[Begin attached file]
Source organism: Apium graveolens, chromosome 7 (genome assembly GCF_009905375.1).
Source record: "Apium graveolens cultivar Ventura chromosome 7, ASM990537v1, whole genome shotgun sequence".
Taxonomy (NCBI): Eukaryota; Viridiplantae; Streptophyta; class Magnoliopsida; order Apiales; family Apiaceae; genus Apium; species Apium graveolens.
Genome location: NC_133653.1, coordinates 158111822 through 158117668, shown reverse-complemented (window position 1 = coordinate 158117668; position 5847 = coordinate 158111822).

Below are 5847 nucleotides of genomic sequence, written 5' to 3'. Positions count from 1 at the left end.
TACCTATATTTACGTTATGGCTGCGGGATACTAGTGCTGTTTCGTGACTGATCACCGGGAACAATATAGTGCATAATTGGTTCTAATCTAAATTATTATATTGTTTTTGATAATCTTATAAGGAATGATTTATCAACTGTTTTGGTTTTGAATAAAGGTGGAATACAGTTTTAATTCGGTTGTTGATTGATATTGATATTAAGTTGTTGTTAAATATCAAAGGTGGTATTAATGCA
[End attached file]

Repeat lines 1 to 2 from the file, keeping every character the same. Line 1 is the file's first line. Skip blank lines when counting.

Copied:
Source organism: Apium graveolens, chromosome 7 (genome assembly GCF_009905375.1).
Source record: "Apium graveolens cultivar Ventura chromosome 7, ASM990537v1, whole genome shotgun sequence".